culture

Discussion in 'General Fallout Discussion' started by Wumbology, Apr 27, 2014.

  1. Wumbology

    Wumbology Actually a sentient CRT

    299
    Mar 5, 2013
    So, in the Fallout universe, the world never culturally developed past the 50's or 60's. That's why Fallout has it's retro-futuristic aesthetic.
    However: is it reasonable to assume that the pre-war culture was not a direct continuation of the 50's? If you begin to consider to the timescale of Fallout, then the idea that American culture and fashion stayed (mostly) the same is... absurd. From the splitting of the timeline in 1940-something to the war there's nearly a 120-year time difference. I mean, that's as if it were popular to wear tricorn hats and leggings in the 1900's.

    Can we assume that the art-deco aesthetic and style that was popular in America before the war (War?) was a culture revival? Can we also assume that American culture in the Fallout universe might have followed other trends?
     
    Last edited: Apr 27, 2014
  2. thenightgaunt

    thenightgaunt First time out of the vault

    94
    Jun 7, 2007
    I thought that it was actually a revival of stereotypical 50's society during the prewar era rather than a major deviation in the timeline from the real world. Kind of like how we've had 70's and 80's fashion come back from time to time.
     
  3. Yamu

    Yamu Le Fromage Vieux oTO Moderator Orderite

    Jul 26, 2003
    The timeline actually does deviate pretty significantly, starting right after WWII. As far as the culture goes, though, that's pretty up-in-the-air. I think the best answer depends on how you regard the pre-war world. Lately, the franchise has been paying it a good deal of conscious attention, and if you want to regard the beforetimes as solid, discoverable, realistic, and consequential, "cultural revival" makes the most sense.

    Originally, the past was more of a backdrop, where details like cultural history were just kind of implicitly handwaved with "this is a 50s World Of Tomorrow pastiche." The whole point of the setting was that humanity had risen to such heights and then lost it all with such suddenness and severity that most knowledge of the past was reduced to hearsay and trivial scraps; that of all they achieved with their conspicuous consumerism and Godlike hubris, little of it survived and none of it mattered.

    You'll notice that with very few exceptions in Fallout and Fallout 2, no one had much hard, reliable information to offer on the time before the war, and when they did it was usually something very specific to their area of interest. The past was just a legend of Babel fallen and a fog for long-slumbering titans to occasionally emerge from, and exploring the details too thoroughly was not only unnecessary, but detracted from the core intent. Under that way of looking at things, the best answer is grounded more in the 50s culture the game's setting was conceived around rather than in the setting itself. 50s sci-fi was very grounded in this sense of America Ascendant. Culturally, not much was often depicted as having changed in the time elapsed between the current era and the World of Tomorrow-- why should it change? We were the best damned nation in the world, and we were already the future. Risen to the top of the heap as God and Nature intended. We were doing everything right, and we were on the doorstep of a golden age, with our new faith in science and industry and our never-say-die, never-think-of-the-consequences optimism constantly driving us towards our inevitable technological utopia. The future would be much as the (then-)present because culturally, modern America was the logical, plastic-fantastic society humanity should be shooting for anyway, and all that was left was to smoke cigars and read the Post in front of I Love Lucy while we waited for our cure-all pills and our rocket cars.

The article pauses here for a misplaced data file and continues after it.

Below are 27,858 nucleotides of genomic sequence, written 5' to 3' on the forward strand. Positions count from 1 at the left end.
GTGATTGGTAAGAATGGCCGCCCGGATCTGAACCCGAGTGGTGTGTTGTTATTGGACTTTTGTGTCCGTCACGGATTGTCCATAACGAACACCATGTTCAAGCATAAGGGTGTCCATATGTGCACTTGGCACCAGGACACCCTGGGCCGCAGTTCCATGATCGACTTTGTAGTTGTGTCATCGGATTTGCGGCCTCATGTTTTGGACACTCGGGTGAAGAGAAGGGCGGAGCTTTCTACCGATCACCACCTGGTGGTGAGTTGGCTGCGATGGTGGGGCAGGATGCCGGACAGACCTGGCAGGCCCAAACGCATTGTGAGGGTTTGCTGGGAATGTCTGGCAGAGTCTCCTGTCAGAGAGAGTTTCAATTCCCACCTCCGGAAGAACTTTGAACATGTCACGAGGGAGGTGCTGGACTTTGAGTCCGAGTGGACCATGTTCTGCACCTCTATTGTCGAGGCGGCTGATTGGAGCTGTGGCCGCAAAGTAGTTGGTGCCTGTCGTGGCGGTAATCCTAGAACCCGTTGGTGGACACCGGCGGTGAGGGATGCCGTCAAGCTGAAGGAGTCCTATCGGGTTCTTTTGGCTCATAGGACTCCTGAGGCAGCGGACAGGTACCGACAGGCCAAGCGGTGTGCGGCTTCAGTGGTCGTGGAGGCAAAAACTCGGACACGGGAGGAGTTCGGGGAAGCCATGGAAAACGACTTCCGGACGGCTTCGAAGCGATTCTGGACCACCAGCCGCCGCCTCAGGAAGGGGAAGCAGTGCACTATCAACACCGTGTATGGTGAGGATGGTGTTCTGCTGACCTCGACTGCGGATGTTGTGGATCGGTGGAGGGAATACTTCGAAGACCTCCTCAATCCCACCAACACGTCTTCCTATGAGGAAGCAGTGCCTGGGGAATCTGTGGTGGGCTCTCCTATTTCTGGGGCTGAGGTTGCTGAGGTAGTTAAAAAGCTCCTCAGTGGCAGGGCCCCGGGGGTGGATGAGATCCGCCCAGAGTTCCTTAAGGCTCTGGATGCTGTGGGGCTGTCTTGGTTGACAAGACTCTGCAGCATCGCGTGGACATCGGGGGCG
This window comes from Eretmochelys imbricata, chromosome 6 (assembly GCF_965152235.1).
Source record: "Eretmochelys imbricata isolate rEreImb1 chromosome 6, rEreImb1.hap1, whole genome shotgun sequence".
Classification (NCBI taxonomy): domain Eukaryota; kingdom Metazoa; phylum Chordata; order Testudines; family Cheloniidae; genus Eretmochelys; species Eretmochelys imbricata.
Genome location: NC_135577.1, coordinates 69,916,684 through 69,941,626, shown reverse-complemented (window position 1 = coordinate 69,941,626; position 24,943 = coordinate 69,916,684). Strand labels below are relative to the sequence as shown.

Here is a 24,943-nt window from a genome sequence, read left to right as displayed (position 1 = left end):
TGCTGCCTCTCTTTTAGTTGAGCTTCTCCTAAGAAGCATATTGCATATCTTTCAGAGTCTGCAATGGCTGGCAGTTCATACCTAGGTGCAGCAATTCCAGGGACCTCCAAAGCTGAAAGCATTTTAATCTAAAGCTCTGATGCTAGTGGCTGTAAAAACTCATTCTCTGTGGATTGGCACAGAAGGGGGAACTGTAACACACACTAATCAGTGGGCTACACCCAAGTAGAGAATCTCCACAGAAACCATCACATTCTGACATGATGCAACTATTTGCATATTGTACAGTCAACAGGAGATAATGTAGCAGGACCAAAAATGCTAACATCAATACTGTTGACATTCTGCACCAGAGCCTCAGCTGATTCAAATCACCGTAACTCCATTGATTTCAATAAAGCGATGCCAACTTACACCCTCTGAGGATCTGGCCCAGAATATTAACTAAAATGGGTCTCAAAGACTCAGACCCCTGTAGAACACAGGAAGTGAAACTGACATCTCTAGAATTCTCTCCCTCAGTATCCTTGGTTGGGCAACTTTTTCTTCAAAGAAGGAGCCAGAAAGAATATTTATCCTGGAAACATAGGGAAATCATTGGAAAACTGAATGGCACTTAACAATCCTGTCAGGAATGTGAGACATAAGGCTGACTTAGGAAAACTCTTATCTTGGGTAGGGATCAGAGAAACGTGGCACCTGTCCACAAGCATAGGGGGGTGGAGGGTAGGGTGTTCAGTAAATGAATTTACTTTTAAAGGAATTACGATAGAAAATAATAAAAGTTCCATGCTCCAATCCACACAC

Last edited: Apr 28, 2014
  4. BigBoss

    BigBoss Your Local Scrub

    956
    Dec 24, 2012
    Well, first off, I would just like to say that I consider the American 50's the US golden age (except for the racial intensity going on that decade).

    Now, back on topic. The Fallout universe does kind of make it clear in some cases that once the 50's started... they really never stopped. However, what I have noticed is that while Fallout is mainly biased toward the 50's, it also seems to be a mash up of the 40's, 50's, 60's, and toward the Great War a bit of the 70's. With all the peace protesting we were seeing, rise of hippy culture, and new music from the early 60's the (Fallout) developers were introducing, I think its safe to assume that at the time around and before the Great War, America was undergoing a cultural transformation. The fact was that the United States wasn't this 50's golden apple pie and gas-chugging chryslus age anymore. America's 50's culture was beginning to transform into the 60's. We are beginning to see less confidence and respect in/for the United States government, a new music wave is coming in, and sadly (mostly to the America "die-harders" (sic)), overall America was changing.

    We see this in many places. If Fallout 3 is or isn't canon to you, I'm going to point this out anyways. In the BOS Citadel (actually the Pentagon) you can find computer terminals of the Pentagon and CIA spying on their own people and trying to change their way of thinking about America through music, television, and other media outlets by incorporating "American Patriotism" all over the fucking place. We see peace (and other) protests going on all over the nation. Take a look at the Hidden Valley bunkers in NV. There are also some nods to 60's culture in Fallout 1 and 2. We even see a nod to the British Invasion (I think) at one point.

    Going back a little bit, we also see music and culture from the 40's. So it can be assumed that the United States does undergo cultural transformation, however it just might take extremely long.